Captain Toad: Treasure Tracker (Wii U) Review

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“Size does not matter. Nintendo’s release has no pretense of being anything other than a smart, whimsical discount adventure with a bantam twosome. Operation Rescue Toadette and it’s obvious counterpart, Operation Rescue Captain Toad, are bright, cheerful, and even a touch twisted. A bevy of hidden items pull Indiana Jones-ian travelers into the deep recesses of these carefully laid out maps.”

Read my full review of Captain Toad: Treasure Tracker at GameSkinny

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NES Remix Pack (Wii U) Review

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NES Remix barely tweaks the bulky pixel craft which bore these console giants originally. A softening filter is a touch egregious, while shiny, crinkly backgrounds and drop shadows provides a darling puppet show-like display in certain Remix stages. Otherwise, they exist as remembered. Pure, untouched, and modestly beautiful – no HD re-skinning required. While Nintendo’s lauded appreciation for their antiquities may be financially propelled first, their treatment and respect of this material remains unparalleled.”

Read my full review of NES Remix at GameSkinny

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The Crew (PS4) Review

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The Crew only exists because the current holiday release season had an empty reservoir calling for a checkpoint racer. (EA’s Need for Speed is on vacation.) In steps this catatonic, repetitive driving excursion, which is Ubisoft’s attempt at the car-bound fetish fantasy where the planet bows to the whims of wheels and the throbbing power of engines. Exhaust is their lone societal contribution. It’s disgustingly masculine, and powered not by fuel, but impotent testosterone. The egotism is record-setting, and this childish turf-war conflict is a menace.”

Read my full review of The Crew at GameSkinny

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Dawn of the Planet of the Apes Blu-ray Review

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“They carry guns now – our guns. If anything, Dawn takes a stab at Second Amendment flag wavers and those who believe weapons are a solution. Villainous ape Koba (Toby Kebbell) bows and relents to Caesar, then taking charge with the unwieldy power he believes is given to him by bullets. Motivated by distrust and shaky loyalties, Dawn becomes two different films, one before the guns and one after. Only one of them can be viable.”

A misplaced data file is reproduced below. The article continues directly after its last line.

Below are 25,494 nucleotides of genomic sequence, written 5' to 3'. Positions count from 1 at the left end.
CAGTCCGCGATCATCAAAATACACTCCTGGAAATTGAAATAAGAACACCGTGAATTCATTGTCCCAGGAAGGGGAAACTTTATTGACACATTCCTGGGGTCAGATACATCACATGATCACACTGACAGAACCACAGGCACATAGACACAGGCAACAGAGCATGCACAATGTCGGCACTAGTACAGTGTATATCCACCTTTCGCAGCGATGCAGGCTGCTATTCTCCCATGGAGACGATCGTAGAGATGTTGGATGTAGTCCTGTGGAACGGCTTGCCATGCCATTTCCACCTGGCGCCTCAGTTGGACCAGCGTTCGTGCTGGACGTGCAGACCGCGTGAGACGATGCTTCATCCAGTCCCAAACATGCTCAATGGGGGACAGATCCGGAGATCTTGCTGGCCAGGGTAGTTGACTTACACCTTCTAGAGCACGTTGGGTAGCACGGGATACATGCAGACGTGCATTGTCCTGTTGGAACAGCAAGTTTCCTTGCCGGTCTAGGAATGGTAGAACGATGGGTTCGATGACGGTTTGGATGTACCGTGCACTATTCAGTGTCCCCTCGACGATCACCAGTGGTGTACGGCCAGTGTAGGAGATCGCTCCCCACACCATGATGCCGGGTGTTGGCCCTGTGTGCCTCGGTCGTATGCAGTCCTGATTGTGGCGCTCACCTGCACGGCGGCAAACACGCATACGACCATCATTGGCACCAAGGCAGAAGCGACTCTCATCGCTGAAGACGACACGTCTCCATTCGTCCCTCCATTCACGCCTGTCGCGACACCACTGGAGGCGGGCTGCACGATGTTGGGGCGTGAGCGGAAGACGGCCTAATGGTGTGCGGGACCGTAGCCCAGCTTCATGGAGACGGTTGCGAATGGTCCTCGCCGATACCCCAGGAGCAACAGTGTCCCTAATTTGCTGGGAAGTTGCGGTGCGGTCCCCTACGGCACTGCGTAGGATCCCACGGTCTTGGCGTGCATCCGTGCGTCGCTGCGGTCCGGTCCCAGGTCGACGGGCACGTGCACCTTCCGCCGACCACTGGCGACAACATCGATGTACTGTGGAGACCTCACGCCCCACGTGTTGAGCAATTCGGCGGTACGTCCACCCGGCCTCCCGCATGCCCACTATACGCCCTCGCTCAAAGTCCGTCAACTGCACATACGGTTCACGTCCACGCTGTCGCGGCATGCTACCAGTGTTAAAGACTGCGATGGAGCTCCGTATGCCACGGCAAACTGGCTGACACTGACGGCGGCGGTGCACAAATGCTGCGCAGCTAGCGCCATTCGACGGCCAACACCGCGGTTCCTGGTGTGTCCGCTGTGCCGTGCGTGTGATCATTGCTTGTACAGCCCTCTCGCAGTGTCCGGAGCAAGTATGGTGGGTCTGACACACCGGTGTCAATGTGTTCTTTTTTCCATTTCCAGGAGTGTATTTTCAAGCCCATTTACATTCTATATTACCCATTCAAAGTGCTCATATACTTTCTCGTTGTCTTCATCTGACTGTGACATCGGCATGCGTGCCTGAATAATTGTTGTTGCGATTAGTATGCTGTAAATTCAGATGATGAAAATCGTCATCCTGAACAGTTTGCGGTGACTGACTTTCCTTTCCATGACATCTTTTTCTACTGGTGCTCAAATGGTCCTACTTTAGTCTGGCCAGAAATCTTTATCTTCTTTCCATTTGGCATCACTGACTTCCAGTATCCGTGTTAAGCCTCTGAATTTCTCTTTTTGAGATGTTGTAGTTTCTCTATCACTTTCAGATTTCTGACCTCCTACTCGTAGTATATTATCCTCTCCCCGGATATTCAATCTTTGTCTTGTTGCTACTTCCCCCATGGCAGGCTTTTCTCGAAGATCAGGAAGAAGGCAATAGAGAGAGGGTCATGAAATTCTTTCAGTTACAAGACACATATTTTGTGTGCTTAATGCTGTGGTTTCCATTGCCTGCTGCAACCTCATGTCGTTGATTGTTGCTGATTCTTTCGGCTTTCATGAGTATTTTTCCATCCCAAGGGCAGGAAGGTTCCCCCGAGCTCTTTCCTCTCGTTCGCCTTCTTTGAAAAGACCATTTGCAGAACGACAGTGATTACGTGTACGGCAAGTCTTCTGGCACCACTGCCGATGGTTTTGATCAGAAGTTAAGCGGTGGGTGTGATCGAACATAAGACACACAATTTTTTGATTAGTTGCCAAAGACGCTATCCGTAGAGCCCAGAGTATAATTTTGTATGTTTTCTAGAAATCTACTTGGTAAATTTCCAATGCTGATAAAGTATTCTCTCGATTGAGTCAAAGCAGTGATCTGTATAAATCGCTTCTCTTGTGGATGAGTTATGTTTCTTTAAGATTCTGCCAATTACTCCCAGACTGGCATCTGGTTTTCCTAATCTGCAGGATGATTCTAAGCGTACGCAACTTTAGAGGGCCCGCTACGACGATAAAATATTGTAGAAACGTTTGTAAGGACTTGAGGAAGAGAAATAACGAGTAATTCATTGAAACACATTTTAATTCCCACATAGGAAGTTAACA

Read my full review of Dawn of the Planet of the Apes on Blu-ray at DoBlu

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Never Alone (Xbox One) Review

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“Classification labels Never Alone as puzzle platformer. Gap leaping, logic tests, and crumbling ice blocks are venerable video game concepts. Wrapping it with such contextual beauty and doing so through authentic Inupiat dilemmas is intelligent. What seems inherently vintage is better representative of the modern indie developer’s ability to examine tropes with avant-garde perspective rather than safeguarding the ordinary.”

Read my full review of Never Alone at GameSkinny

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Geometry Wars 3 (Xbox One) Review

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Geometry Wars 3 begins to ask how far is too far removed from intent. Once backed by pure black backgrounds to imitate the density of arcade-dom’s early CRT screens, Dimensions now exists in a psychedelic trance with whirling colors, and in front sits the bleak grid (or sphere, or pill, or other shapes). Two-dimensional movement is shattered by flipping partitions, blinding to the typical full screen orientation. Hiding image parts in mystery feels dishonest and falsely imposing. But, it’s an ancient entertainment adage: Keep it fresh, keep it new.”

Read my full review of Geometry Wars 3 at GameSkinny

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WWE 2K15 (PS4) Review

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“So much of this celebrates WWE’s power. It’s a vision of capitalism from the titanic capitalist Vince McMahon: Fans are drenched in overpriced neon shirts decorated with wrestler phrases, they chant in unison, become part of the show, and sit enthralled as razzle dazzle video packages burn onto a projected video screen larger than some small countries – which in turn touts real world sponsors. It’s just like TV, only here you pay $60 to simulate the simulation.”

Read my full review of WWE 2K15 at Gameskinny

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